As you observed, by Lax-Milgram it is easy to show well-posedenss in $H^1(d\mu)$ with a right-side in $H^{-1}(d\mu)$. The constant in the estimate should be given by whatever the optimal constant in the Poincar\'e inequality for the measure is. Now let's try to differentiate the equation. First, we can write $\nabla^* = -\nabla + \nabla V$ and thus
$$
\nabla^*\nabla u = -\Delta u + \nabla V\cdot \nabla u.
$$
Now: formally differentiate the equation
$$
-\Delta u + \nabla V\cdot \nabla u = f
$$
with respect to $x_i$ and put $v := \partial_{x_i}u$:
\begin{equation}
-\Delta v + \nabla V\cdot \nabla v = \partial_{x_i} f-\nabla (\partial_{x_i} V)\cdot \nabla u.
\end{equation}
We now should ask ourselves whether the right side belongs to $H^{-1}(d\mu)$. The answer is yes. First, the term $\nabla (\partial_{x_i} V)$ is bounded because of assumptions on $V$, and the $\nabla u$ term belongs to $L^2(d\mu)$, so their product belongs to $L^2(d\mu)$ and hence $H^{-1}(d\mu)$. Now we have to establish that $\partial_{x_i}f$ belongs to $H^{-1}(d\mu)$. So pick a test function $\phi\in H^1(d\mu)$ with unit norm and test:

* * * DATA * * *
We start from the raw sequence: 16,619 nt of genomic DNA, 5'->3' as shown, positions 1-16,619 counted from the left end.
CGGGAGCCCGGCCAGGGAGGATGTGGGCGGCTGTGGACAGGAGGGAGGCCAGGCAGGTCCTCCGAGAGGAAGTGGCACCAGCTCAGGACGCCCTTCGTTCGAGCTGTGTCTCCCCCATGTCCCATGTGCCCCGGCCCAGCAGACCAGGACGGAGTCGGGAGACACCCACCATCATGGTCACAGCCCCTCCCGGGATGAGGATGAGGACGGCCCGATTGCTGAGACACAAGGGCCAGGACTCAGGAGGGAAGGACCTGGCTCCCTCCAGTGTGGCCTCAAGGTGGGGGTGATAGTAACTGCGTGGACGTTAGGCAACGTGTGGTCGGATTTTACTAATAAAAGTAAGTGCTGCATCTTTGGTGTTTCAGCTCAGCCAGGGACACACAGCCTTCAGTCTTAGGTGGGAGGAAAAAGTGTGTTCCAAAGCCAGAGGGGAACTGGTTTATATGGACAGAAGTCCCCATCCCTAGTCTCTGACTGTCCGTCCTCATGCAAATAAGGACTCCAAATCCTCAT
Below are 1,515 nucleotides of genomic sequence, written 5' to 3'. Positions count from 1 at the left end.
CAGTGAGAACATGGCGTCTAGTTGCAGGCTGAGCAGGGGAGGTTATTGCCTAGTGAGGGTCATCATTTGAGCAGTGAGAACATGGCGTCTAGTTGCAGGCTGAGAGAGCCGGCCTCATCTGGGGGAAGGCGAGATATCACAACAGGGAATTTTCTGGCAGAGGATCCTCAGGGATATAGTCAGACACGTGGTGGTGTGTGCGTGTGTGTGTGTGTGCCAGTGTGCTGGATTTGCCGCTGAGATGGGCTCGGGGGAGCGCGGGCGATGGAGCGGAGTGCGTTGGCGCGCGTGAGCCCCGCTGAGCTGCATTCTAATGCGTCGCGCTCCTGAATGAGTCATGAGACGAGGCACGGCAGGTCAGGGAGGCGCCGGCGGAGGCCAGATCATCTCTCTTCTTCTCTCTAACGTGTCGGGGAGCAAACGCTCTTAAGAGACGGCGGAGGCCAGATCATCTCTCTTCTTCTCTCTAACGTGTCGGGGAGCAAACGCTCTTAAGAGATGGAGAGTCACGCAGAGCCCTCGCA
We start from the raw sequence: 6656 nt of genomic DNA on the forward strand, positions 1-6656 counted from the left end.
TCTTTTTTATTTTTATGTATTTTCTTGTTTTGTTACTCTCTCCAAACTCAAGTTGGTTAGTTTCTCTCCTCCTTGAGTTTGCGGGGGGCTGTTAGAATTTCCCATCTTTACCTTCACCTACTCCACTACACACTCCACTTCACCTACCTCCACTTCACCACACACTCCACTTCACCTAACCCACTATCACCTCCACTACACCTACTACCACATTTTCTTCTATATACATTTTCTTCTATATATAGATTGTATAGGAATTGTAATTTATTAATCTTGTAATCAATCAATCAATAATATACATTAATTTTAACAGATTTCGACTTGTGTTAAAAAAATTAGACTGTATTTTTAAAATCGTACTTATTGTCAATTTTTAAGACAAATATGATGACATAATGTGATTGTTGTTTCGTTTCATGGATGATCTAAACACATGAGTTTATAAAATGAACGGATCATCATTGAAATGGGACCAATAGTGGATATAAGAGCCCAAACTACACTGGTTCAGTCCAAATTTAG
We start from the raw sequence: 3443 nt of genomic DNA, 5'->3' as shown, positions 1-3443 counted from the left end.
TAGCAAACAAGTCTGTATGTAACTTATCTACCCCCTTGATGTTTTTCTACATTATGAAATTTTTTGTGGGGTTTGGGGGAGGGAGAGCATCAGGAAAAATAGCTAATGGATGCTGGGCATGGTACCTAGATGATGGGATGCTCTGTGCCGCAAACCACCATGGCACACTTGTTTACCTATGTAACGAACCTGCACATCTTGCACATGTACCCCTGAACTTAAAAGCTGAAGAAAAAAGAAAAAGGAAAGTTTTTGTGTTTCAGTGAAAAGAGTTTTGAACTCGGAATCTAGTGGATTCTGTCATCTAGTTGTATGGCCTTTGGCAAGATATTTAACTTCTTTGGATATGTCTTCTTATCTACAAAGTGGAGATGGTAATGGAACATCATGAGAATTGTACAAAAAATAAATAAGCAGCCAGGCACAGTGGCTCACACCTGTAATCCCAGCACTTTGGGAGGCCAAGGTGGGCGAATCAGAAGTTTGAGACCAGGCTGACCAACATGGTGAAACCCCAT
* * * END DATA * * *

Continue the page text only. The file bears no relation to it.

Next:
$$
\left| \int \partial_{x_i} f \phi \,d\mu \right|
=
\left| \int f \left( \partial_{x_i}\phi - \phi \partial_{x_i} V \right) \,d\mu \right|.
$$
Obviously the term $f\partial_{x_i}\phi$ is ok by the assumption that $\phi\in H^1(d\mu)$ and $f\in L^2(d\mu)$. The second term is also ok because $\partial_{x_i} V$ grows at most like $C(|x|+1)$ and $(1+|x|)\phi(x)$ belongs to $L^2(d\mu)$ by the logarithmic Sobolev inequality.

This is so far purely formal: the argument only works as an a priori estimate. I do not believe it is a good idea to use difference quotients in making this rigorous, since these don't play well with the spaces due of the Gaussian-like decay of the measure. I think you can work backwards: Since we have established that $\partial_{x_i} f-\nabla (\partial_{x_i} V)\cdot \nabla u$ belongs to $H^{-1}(d\mu)$, solve the equation for it and find a solution $v_i$. Then try to argue that $v_i = \partial_{x_i} u$. (I consider this last step more of a formality so I won't go on, but I can think harder about the right way to justify it if needed.)